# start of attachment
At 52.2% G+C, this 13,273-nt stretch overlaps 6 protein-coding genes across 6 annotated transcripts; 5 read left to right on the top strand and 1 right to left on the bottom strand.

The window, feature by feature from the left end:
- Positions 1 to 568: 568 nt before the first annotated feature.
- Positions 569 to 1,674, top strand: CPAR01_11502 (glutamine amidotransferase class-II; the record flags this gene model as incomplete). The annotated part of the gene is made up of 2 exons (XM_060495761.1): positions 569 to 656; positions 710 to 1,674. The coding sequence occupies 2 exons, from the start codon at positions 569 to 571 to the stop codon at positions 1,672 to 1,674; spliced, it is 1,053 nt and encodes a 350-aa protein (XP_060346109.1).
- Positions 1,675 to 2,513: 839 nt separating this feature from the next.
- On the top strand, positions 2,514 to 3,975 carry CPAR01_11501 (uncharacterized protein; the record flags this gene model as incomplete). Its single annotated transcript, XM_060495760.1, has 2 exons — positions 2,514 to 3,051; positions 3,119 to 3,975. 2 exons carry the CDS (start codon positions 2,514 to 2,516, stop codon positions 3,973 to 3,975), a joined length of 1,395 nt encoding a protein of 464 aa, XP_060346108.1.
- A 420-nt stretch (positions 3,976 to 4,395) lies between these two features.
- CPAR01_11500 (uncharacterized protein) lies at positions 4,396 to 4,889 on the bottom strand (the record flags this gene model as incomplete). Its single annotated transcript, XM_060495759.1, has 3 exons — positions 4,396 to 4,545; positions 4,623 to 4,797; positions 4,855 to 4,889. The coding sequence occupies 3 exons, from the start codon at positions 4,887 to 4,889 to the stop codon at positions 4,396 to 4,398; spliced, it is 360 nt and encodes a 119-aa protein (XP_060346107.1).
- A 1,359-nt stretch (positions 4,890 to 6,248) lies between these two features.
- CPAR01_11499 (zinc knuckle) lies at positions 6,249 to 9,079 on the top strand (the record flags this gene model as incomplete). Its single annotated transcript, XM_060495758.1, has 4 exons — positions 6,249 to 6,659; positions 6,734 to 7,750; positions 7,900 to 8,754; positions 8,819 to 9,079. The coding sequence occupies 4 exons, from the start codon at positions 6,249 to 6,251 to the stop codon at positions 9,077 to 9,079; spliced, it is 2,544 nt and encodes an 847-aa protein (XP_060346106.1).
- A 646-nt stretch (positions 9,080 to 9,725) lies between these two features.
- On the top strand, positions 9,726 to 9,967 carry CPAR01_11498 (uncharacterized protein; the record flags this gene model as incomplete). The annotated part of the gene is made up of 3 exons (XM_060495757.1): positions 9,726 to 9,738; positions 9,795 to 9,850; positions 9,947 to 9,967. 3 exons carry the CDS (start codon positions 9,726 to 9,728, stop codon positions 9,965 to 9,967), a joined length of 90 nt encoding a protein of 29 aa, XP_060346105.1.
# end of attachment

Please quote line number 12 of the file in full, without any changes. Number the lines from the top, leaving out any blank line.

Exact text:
- On the top strand, positions 9,726 to 9,967 carry CPAR01_11498 (uncharacterized protein; the record flags this gene model as incomplete). The annotated part of the gene is made up of 3 exons (XM_060495757.1): positions 9,726 to 9,738; positions 9,795 to 9,850; positions 9,947 to 9,967. 3 exons carry the CDS (start codon positions 9,726 to 9,728, stop codon positions 9,965 to 9,967), a joined length of 90 nt encoding a protein of 29 aa, XP_060346105.1.